Plastics are a pollutant of unique concern, as they do not break down quickly and accumulate in the environment as more is produced. They carry toxic impacts throughout their lifecycle — from the impacts of drilling at the wellhead, to the release of pollutants at plastic production plants affecting fenceline communities, to the plastic waste that litters our oceans and harms marine life and human health.
Yet just as the world begins to realize the dangers of plastic pollution and take action to prevent it, industry is poised to invest billions in expanding plastics production.
In as little as five years, these investments could increase global plastics production capacity by a third, driving companies to produce ever greater volumes of plastic for years to come. If this plastic is produced, companies will find markets to consume it. Production will drive demand. This wave of investment increases pollution risks to frontline communities throughout the plastics supply chain and directly undermines efforts by cities, countries, and the global community to combat the growing plastics crisis.
The problem of plastic pollution in the ocean has been known since the 1950s, shortly after the introduction of oil-based plastics in consumer goods. Evidence suggests that the plastics industry followed a similar playbook to Big Oil: Even though they knew (or should have known) of the risks of their products no later than the 1970s, they denied these risks and fought regulation of their products.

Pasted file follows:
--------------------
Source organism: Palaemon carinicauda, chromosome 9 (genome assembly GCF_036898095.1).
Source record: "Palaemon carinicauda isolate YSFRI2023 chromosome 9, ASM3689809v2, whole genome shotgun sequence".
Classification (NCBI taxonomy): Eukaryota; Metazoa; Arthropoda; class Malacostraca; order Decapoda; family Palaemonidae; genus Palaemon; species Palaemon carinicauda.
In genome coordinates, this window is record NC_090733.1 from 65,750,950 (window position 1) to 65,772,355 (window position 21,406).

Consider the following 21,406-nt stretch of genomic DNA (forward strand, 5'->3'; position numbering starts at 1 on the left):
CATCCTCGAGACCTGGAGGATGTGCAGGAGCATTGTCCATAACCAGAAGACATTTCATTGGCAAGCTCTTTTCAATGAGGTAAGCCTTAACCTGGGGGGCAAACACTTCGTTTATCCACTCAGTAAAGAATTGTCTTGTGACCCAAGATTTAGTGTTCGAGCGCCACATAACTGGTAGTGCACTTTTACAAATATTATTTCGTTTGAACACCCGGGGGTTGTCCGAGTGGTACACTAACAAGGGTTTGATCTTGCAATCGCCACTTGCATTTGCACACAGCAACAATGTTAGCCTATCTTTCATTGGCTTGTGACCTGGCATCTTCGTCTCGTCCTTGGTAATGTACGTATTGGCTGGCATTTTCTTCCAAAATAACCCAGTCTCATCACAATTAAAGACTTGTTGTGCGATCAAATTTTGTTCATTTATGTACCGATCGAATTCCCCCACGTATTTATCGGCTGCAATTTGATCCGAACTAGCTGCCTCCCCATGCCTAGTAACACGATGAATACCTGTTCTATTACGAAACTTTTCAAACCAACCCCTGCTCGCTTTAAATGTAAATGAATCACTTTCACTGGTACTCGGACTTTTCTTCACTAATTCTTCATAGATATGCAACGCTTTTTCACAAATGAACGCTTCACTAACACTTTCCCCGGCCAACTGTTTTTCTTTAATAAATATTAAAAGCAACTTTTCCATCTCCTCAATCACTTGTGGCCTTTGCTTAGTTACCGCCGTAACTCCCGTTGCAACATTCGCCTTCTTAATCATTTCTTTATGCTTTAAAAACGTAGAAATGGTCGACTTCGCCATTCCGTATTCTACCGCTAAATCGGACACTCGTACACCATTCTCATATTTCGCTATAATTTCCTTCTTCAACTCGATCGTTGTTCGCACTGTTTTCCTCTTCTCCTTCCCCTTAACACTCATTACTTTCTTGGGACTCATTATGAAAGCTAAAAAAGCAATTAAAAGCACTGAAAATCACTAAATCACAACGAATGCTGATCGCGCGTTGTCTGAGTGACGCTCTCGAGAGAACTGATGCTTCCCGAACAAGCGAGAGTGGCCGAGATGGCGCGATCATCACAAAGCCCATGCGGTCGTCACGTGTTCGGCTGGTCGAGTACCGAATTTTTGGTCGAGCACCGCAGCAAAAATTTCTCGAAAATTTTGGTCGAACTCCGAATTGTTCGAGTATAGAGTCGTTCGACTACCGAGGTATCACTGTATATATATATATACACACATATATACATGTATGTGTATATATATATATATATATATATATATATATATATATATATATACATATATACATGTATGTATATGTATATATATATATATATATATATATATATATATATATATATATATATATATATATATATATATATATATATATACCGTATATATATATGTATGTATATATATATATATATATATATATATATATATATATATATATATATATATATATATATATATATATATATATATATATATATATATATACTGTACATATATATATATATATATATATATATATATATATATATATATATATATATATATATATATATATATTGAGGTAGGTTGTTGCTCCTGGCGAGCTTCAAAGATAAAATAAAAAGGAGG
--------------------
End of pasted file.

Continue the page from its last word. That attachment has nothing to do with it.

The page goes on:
CIEL works to expose the linkages between the fossil fuel and plastic industries and to advocate for real solutions to the plastics crisis that address the entire lifecycle — from production to waste. Our ongoing Fueling Plastics series addresses these questions, providing valuable research to activists and regulators alike.
At the third session of the United Nations Environmental Assembly (UNEA) in December 2017, countries joined together to pass a resolution on marine litter and microplastics. CIEL is working with a coalition of partners to advocate for a binding treaty to address the plastics crisis on a global scale, from wellhead extraction to ocean pollution.
Last updated February 2018